Half Mile Home’s musical journey began in the church, but, inspired and influenced by Ohio’s music industry VIPs such as the O’Jays, the Ohio Players, Babyface, Roger Troutman & Zapp, Tracy Chapman, Macy Gray, Lakeside, and The Deele, as well as hometown music idols Howard Hewitt and James Ingram, who both hail from Akron, the group’s members set their sights on being the next successful R&B group to come out of the Buckeye State. In the early 1990s, the group was on its way to fulfilling that dream when they landed a recording contract with Dick Griffey’s legendary Solar Records, where the group was given the provocative name, 1-900. Handling the production for 1-900’s debut album was Jodeci’s leader Devanté Swing and his Swing Mob production team. With their smooth sound and tight harmonies, the quartet was gaining attention in the industry. But not long after the release of their debut album, Solar Records unexpectedly shuttered its doors, leaving the group without a home. Columbia Records picked up some of Solar’s artists, including 1-900, but the group did not like the direction they were going in, so they did not pen a deal.
In the mid-1990s, Buttons, Todd Ty Traxx, Deaken and Weezie decided to regroup, starting with changing the group’s name to After The Rain. During that time, some of the group members ventured out on their own. Weezie landed a position as bass player in Jodeci’s live and studio bands. At the same time, Buttons was signed to Raphael Saadiq’s label, Pookie Records, as a solo artist, and also secured a position as a staff songwriter for the production company of Ohio luminary Kenneth “Babyface” Edmonds. The label never came through with an album for Buttons, and he decided to turn his full attention to After The Rain.
The group again met with some success and went on tour with artists such as Anita Baker, Gerald Lavert, Ginuwine, Dru Hill, Next, Case and Michael Cooper, but over time it became evident that the group members didn’t feel at home with the R&B lifestyle. All were raised in the church and many are preachers’ kids, and it turned out that you can take the man out of the church, but you can’t take the church out of the man. “None of us smoke or drink and to see that, and some other things, on a consistent basis was really tough for us,” says Buttons. “We had to hold each other accountable for what we stood for.” What the group members didn’t understand at the time was that their actions were ministering to the other musicians. “When we would go around the other musicians, they would hide their cigarettes and their drinks,” Buttons continues. We didn’t know that we were making witness to the fact that God is still in control and that our colleagues respected who we were.”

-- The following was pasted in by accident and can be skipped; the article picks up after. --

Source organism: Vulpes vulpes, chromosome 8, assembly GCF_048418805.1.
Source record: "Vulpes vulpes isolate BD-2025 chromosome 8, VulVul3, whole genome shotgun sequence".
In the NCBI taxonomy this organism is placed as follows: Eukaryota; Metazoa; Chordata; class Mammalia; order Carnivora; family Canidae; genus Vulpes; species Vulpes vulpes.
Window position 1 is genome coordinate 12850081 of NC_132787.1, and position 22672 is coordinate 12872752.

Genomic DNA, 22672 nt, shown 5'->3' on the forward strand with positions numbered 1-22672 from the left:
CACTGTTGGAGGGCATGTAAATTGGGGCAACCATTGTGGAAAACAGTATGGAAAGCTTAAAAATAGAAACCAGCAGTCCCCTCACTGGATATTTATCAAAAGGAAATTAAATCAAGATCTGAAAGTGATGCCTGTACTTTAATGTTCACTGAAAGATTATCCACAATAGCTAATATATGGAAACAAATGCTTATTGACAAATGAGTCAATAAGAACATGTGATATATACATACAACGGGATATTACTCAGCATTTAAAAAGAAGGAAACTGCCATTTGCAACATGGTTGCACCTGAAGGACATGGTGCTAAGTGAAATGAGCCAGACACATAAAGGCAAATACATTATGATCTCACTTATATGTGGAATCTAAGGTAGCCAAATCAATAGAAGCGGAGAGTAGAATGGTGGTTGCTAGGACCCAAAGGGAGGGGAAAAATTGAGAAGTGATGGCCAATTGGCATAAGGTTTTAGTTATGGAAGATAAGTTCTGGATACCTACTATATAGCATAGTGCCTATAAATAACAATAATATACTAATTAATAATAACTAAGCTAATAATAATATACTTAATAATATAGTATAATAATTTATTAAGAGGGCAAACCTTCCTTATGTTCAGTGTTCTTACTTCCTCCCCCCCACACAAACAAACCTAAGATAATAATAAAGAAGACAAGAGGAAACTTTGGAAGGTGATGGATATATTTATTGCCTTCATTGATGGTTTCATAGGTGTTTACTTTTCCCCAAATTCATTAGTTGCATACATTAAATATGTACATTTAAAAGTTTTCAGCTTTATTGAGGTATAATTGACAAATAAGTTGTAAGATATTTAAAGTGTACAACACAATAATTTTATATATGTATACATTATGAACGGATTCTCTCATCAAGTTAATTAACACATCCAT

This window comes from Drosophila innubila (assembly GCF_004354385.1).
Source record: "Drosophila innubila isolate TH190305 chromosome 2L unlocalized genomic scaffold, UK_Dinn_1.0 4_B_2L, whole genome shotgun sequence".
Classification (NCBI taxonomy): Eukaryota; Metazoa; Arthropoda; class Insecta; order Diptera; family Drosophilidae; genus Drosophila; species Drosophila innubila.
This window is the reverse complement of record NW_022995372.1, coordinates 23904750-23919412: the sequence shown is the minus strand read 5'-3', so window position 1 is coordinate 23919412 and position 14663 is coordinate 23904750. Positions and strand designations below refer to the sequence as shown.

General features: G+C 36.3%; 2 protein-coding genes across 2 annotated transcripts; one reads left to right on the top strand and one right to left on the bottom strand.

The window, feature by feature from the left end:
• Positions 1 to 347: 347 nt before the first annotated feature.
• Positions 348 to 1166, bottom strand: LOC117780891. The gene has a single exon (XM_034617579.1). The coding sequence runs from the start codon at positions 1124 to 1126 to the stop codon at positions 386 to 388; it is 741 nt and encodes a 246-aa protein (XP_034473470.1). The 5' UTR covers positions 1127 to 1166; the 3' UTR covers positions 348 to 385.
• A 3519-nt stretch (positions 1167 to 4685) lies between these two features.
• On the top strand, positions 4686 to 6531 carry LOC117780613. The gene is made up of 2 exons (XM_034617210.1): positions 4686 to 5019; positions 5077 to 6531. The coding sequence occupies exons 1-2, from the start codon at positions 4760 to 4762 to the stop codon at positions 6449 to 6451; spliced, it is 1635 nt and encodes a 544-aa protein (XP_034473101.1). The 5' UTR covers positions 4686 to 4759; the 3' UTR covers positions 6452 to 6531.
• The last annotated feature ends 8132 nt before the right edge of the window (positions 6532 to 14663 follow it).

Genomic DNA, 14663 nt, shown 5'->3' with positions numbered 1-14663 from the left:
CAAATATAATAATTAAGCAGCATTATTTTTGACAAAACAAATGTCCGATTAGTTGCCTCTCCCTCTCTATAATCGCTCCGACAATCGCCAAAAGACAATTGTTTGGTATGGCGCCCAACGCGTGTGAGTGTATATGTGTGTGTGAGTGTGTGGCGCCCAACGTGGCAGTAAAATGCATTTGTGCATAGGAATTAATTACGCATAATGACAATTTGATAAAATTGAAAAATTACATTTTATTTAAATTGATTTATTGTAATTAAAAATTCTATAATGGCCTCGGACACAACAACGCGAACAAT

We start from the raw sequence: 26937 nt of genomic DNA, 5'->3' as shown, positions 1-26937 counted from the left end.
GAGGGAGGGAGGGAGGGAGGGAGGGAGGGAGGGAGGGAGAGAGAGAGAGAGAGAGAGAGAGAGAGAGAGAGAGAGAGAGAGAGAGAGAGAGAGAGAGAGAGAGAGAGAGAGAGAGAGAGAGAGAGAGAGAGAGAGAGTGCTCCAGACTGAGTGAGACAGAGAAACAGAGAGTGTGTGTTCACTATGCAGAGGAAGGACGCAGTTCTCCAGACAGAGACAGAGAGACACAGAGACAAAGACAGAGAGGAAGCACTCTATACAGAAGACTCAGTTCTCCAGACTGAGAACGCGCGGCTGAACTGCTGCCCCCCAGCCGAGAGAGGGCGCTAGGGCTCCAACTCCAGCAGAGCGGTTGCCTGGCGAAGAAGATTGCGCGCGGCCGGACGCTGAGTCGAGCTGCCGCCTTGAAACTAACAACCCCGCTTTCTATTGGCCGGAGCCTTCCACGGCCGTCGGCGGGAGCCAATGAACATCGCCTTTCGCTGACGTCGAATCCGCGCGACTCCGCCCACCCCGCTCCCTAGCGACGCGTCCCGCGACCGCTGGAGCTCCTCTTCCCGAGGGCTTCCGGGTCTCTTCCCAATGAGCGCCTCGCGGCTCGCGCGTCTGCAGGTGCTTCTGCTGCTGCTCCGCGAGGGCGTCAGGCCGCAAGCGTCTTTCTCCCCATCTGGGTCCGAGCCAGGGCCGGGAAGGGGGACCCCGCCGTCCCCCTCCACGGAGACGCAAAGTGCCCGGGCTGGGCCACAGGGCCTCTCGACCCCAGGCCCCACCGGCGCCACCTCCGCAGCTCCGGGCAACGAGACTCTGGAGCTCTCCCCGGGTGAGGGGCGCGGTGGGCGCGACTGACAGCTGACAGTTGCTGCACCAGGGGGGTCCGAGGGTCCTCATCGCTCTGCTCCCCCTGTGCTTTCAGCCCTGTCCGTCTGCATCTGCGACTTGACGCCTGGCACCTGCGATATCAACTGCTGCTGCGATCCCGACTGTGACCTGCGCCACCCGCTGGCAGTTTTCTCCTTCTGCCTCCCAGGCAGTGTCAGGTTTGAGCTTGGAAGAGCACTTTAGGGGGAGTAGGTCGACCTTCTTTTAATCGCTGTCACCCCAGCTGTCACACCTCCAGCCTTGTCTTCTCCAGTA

Their discomfort on the tour led to some serious soul searching among group members about the direction of their careers. Out of that process, came the decision to go back to their roots and transition from R&B to gospel. As they were preparing to change the focus of their music, the group literally got a sign that led to second name change.
“We were coming back to town after being on the road,” explains Buttons. “I knew that I was done with R&B and we had pretty much decided to do gospel music. As we were driving down the highway and getting closer to Akron, I saw a road sign that said we were a half a mile away from Akron, which meant we were a half mile from home. I knew that was it. Half Mile Home fit us so perfectly. It spoke to our transition.”
When the group isn’t on the road or in the studio, the members, who are all entrepreneurs, run their businesses, serve their churches, and spend as much time as they can with their families. The members of Half Mile Home have no regrets about their decision to walk away from their R&B dreams and use their talents to serve God. “At the end of the day, the idea is to be active and bless people by using your art to tell what God is doing for you,” says Buttons. Todd agrees. “R&B just wasn’t where we felt we needed to be. We knew that we were supposed to be doing something different. And we came back to do it for the glory of God, and we’re here to stay.”